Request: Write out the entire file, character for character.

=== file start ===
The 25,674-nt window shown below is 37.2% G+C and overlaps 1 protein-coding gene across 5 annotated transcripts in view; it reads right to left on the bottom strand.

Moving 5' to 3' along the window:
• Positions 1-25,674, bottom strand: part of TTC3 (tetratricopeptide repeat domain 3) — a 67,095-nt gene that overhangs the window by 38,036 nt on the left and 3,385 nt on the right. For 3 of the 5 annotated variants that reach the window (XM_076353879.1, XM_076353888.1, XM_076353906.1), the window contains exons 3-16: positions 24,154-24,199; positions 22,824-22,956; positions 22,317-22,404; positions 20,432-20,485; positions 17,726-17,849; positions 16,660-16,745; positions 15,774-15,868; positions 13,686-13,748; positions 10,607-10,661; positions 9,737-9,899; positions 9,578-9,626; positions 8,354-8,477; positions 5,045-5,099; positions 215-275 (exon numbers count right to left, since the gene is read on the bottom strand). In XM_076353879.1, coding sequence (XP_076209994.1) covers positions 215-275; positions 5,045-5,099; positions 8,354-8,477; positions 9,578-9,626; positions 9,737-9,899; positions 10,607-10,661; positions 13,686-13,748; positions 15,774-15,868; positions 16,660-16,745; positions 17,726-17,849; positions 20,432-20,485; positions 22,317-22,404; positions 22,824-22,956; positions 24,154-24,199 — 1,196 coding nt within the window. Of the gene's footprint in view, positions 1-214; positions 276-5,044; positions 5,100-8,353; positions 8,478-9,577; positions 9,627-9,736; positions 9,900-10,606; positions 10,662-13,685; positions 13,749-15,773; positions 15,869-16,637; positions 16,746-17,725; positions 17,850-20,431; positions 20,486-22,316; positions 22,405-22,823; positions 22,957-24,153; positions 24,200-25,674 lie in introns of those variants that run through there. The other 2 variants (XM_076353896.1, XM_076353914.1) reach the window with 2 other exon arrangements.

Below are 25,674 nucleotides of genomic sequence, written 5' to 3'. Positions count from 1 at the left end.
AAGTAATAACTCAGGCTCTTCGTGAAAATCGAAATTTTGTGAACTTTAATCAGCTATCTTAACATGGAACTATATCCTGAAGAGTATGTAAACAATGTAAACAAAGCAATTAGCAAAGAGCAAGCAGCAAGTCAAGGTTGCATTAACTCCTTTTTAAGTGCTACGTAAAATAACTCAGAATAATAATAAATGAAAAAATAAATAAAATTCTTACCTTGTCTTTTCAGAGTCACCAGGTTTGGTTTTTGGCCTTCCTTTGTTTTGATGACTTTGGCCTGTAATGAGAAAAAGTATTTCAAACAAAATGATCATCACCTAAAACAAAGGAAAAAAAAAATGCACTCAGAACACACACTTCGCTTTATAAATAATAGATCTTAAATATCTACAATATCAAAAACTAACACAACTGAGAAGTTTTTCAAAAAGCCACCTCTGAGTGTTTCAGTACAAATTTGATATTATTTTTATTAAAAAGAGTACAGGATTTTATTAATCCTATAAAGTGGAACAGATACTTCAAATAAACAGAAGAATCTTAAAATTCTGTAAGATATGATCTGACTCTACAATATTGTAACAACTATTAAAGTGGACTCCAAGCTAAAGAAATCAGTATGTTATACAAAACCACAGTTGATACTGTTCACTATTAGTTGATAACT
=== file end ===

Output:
The 25,674-nt window shown below is 37.2% G+C and overlaps 1 protein-coding gene across 5 annotated transcripts in view; it reads right to left on the bottom strand.

Moving 5' to 3' along the window:
• Positions 1-25,674, bottom strand: part of TTC3 (tetratricopeptide repeat domain 3) — a 67,095-nt gene that overhangs the window by 38,036 nt on the left and 3,385 nt on the right. For 3 of the 5 annotated variants that reach the window (XM_076353879.1, XM_076353888.1, XM_076353906.1), the window contains exons 3-16: positions 24,154-24,199; positions 22,824-22,956; positions 22,317-22,404; positions 20,432-20,485; positions 17,726-17,849; positions 16,660-16,745; positions 15,774-15,868; positions 13,686-13,748; positions 10,607-10,661; positions 9,737-9,899; positions 9,578-9,626; positions 8,354-8,477; positions 5,045-5,099; positions 215-275 (exon numbers count right to left, since the gene is read on the bottom strand). In XM_076353879.1, coding sequence (XP_076209994.1) covers positions 215-275; positions 5,045-5,099; positions 8,354-8,477; positions 9,578-9,626; positions 9,737-9,899; positions 10,607-10,661; positions 13,686-13,748; positions 15,774-15,868; positions 16,660-16,745; positions 17,726-17,849; positions 20,432-20,485; positions 22,317-22,404; positions 22,824-22,956; positions 24,154-24,199 — 1,196 coding nt within the window. Of the gene's footprint in view, positions 1-214; positions 276-5,044; positions 5,100-8,353; positions 8,478-9,577; positions 9,627-9,736; positions 9,900-10,606; positions 10,662-13,685; positions 13,749-15,773; positions 15,869-16,637; positions 16,746-17,725; positions 17,850-20,431; positions 20,486-22,316; positions 22,405-22,823; positions 22,957-24,153; positions 24,200-25,674 lie in introns of those variants that run through there. The other 2 variants (XM_076353896.1, XM_076353914.1) reach the window with 2 other exon arrangements.

Below are 25,674 nucleotides of genomic sequence, written 5' to 3'. Positions count from 1 at the left end.
AAGTAATAACTCAGGCTCTTCGTGAAAATCGAAATTTTGTGAACTTTAATCAGCTATCTTAACATGGAACTATATCCTGAAGAGTATGTAAACAATGTAAACAAAGCAATTAGCAAAGAGCAAGCAGCAAGTCAAGGTTGCATTAACTCCTTTTTAAGTGCTACGTAAAATAACTCAGAATAATAATAAATGAAAAAATAAATAAAATTCTTACCTTGTCTTTTCAGAGTCACCAGGTTTGGTTTTTGGCCTTCCTTTGTTTTGATGACTTTGGCCTGTAATGAGAAAAAGTATTTCAAACAAAATGATCATCACCTAAAACAAAGGAAAAAAAAAATGCACTCAGAACACACACTTCGCTTTATAAATAATAGATCTTAAATATCTACAATATCAAAAACTAACACAACTGAGAAGTTTTTCAAAAAGCCACCTCTGAGTGTTTCAGTACAAATTTGATATTATTTTTATTAAAAAGAGTACAGGATTTTATTAATCCTATAAAGTGGAACAGATACTTCAAATAAACAGAAGAATCTTAAAATTCTGTAAGATATGATCTGACTCTACAATATTGTAACAACTATTAAAGTGGACTCCAAGCTAAAGAAATCAGTATGTTATACAAAACCACAGTTGATACTGTTCACTATTAGTTGATAACT